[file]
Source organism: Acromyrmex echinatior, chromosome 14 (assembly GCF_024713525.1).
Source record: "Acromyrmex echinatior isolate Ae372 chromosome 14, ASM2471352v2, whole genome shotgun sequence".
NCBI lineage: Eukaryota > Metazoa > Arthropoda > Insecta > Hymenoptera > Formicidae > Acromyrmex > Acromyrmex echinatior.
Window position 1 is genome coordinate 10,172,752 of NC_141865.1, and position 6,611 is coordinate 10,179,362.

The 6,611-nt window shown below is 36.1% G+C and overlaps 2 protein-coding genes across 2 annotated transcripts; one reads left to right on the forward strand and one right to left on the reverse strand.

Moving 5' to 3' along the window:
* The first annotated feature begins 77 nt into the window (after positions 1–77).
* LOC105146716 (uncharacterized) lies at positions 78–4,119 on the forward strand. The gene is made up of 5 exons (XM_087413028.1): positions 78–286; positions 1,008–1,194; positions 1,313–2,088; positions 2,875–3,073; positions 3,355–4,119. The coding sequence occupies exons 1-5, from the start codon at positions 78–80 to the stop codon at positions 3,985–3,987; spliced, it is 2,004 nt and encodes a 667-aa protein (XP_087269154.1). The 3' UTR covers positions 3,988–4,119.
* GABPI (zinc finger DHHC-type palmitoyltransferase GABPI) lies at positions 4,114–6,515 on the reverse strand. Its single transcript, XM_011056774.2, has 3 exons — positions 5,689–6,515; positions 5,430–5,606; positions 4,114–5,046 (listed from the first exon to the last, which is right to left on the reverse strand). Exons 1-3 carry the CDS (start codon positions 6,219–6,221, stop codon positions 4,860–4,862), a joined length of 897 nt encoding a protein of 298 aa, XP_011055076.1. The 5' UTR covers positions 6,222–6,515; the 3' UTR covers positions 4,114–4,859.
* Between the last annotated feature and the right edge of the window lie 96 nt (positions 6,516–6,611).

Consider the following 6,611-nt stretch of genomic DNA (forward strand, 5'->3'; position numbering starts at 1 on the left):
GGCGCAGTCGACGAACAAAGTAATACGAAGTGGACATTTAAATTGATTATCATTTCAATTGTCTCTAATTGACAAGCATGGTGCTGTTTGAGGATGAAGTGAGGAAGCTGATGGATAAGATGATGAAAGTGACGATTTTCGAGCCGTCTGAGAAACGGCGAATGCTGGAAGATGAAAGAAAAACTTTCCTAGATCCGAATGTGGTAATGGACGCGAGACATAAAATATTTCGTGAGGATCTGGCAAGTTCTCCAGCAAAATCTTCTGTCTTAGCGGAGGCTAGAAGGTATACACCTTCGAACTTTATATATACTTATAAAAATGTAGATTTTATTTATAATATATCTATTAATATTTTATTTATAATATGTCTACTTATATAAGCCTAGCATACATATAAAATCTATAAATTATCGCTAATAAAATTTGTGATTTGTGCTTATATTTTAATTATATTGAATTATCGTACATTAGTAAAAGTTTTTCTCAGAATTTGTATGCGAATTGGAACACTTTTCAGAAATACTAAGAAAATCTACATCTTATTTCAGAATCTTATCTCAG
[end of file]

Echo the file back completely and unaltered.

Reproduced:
Source organism: Acromyrmex echinatior, chromosome 14 (assembly GCF_024713525.1).
Source record: "Acromyrmex echinatior isolate Ae372 chromosome 14, ASM2471352v2, whole genome shotgun sequence".
NCBI lineage: Eukaryota > Metazoa > Arthropoda > Insecta > Hymenoptera > Formicidae > Acromyrmex > Acromyrmex echinatior.
Window position 1 is genome coordinate 10,172,752 of NC_141865.1, and position 6,611 is coordinate 10,179,362.

The 6,611-nt window shown below is 36.1% G+C and overlaps 2 protein-coding genes across 2 annotated transcripts; one reads left to right on the forward strand and one right to left on the reverse strand.

Moving 5' to 3' along the window:
* The first annotated feature begins 77 nt into the window (after positions 1–77).
* LOC105146716 (uncharacterized) lies at positions 78–4,119 on the forward strand. The gene is made up of 5 exons (XM_087413028.1): positions 78–286; positions 1,008–1,194; positions 1,313–2,088; positions 2,875–3,073; positions 3,355–4,119. The coding sequence occupies exons 1-5, from the start codon at positions 78–80 to the stop codon at positions 3,985–3,987; spliced, it is 2,004 nt and encodes a 667-aa protein (XP_087269154.1). The 3' UTR covers positions 3,988–4,119.
* GABPI (zinc finger DHHC-type palmitoyltransferase GABPI) lies at positions 4,114–6,515 on the reverse strand. Its single transcript, XM_011056774.2, has 3 exons — positions 5,689–6,515; positions 5,430–5,606; positions 4,114–5,046 (listed from the first exon to the last, which is right to left on the reverse strand). Exons 1-3 carry the CDS (start codon positions 6,219–6,221, stop codon positions 4,860–4,862), a joined length of 897 nt encoding a protein of 298 aa, XP_011055076.1. The 5' UTR covers positions 6,222–6,515; the 3' UTR covers positions 4,114–4,859.
* Between the last annotated feature and the right edge of the window lie 96 nt (positions 6,516–6,611).

Consider the following 6,611-nt stretch of genomic DNA (forward strand, 5'->3'; position numbering starts at 1 on the left):
GGCGCAGTCGACGAACAAAGTAATACGAAGTGGACATTTAAATTGATTATCATTTCAATTGTCTCTAATTGACAAGCATGGTGCTGTTTGAGGATGAAGTGAGGAAGCTGATGGATAAGATGATGAAAGTGACGATTTTCGAGCCGTCTGAGAAACGGCGAATGCTGGAAGATGAAAGAAAAACTTTCCTAGATCCGAATGTGGTAATGGACGCGAGACATAAAATATTTCGTGAGGATCTGGCAAGTTCTCCAGCAAAATCTTCTGTCTTAGCGGAGGCTAGAAGGTATACACCTTCGAACTTTATATATACTTATAAAAATGTAGATTTTATTTATAATATATCTATTAATATTTTATTTATAATATGTCTACTTATATAAGCCTAGCATACATATAAAATCTATAAATTATCGCTAATAAAATTTGTGATTTGTGCTTATATTTTAATTATATTGAATTATCGTACATTAGTAAAAGTTTTTCTCAGAATTTGTATGCGAATTGGAACACTTTTCAGAAATACTAAGAAAATCTACATCTTATTTCAGAATCTTATCTCAG